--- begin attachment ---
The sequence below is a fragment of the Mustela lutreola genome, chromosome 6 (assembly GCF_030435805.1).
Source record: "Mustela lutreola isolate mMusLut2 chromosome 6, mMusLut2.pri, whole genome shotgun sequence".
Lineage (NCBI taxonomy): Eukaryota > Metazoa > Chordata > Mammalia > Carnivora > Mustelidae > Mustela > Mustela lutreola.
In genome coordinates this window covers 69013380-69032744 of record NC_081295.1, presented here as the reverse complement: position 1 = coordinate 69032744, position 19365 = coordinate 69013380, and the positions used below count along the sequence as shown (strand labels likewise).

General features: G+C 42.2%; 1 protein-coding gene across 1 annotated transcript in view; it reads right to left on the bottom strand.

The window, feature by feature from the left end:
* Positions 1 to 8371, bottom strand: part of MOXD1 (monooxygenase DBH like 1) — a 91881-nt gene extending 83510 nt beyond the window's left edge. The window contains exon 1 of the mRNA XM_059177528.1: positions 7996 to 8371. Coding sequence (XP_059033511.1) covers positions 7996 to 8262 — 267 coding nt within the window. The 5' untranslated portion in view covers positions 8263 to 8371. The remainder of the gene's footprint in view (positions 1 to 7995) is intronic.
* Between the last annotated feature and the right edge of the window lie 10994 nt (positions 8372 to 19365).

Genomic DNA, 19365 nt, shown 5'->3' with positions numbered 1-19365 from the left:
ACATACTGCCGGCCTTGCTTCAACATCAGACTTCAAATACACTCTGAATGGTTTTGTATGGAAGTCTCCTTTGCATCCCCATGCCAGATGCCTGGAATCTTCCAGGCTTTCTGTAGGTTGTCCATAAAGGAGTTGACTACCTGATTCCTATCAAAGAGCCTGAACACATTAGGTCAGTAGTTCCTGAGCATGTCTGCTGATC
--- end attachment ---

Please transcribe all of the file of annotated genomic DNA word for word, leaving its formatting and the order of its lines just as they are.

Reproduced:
The sequence below is a fragment of the Mustela lutreola genome, chromosome 6 (assembly GCF_030435805.1).
Source record: "Mustela lutreola isolate mMusLut2 chromosome 6, mMusLut2.pri, whole genome shotgun sequence".
Lineage (NCBI taxonomy): Eukaryota > Metazoa > Chordata > Mammalia > Carnivora > Mustelidae > Mustela > Mustela lutreola.
In genome coordinates this window covers 69013380-69032744 of record NC_081295.1, presented here as the reverse complement: position 1 = coordinate 69032744, position 19365 = coordinate 69013380, and the positions used below count along the sequence as shown (strand labels likewise).

General features: G+C 42.2%; 1 protein-coding gene across 1 annotated transcript in view; it reads right to left on the bottom strand.

The window, feature by feature from the left end:
* Positions 1 to 8371, bottom strand: part of MOXD1 (monooxygenase DBH like 1) — a 91881-nt gene extending 83510 nt beyond the window's left edge. The window contains exon 1 of the mRNA XM_059177528.1: positions 7996 to 8371. Coding sequence (XP_059033511.1) covers positions 7996 to 8262 — 267 coding nt within the window. The 5' untranslated portion in view covers positions 8263 to 8371. The remainder of the gene's footprint in view (positions 1 to 7995) is intronic.
* Between the last annotated feature and the right edge of the window lie 10994 nt (positions 8372 to 19365).

Genomic DNA, 19365 nt, shown 5'->3' with positions numbered 1-19365 from the left:
ACATACTGCCGGCCTTGCTTCAACATCAGACTTCAAATACACTCTGAATGGTTTTGTATGGAAGTCTCCTTTGCATCCCCATGCCAGATGCCTGGAATCTTCCAGGCTTTCTGTAGGTTGTCCATAAAGGAGTTGACTACCTGATTCCTATCAAAGAGCCTGAACACATTAGGTCAGTAGTTCCTGAGCATGTCTGCTGATC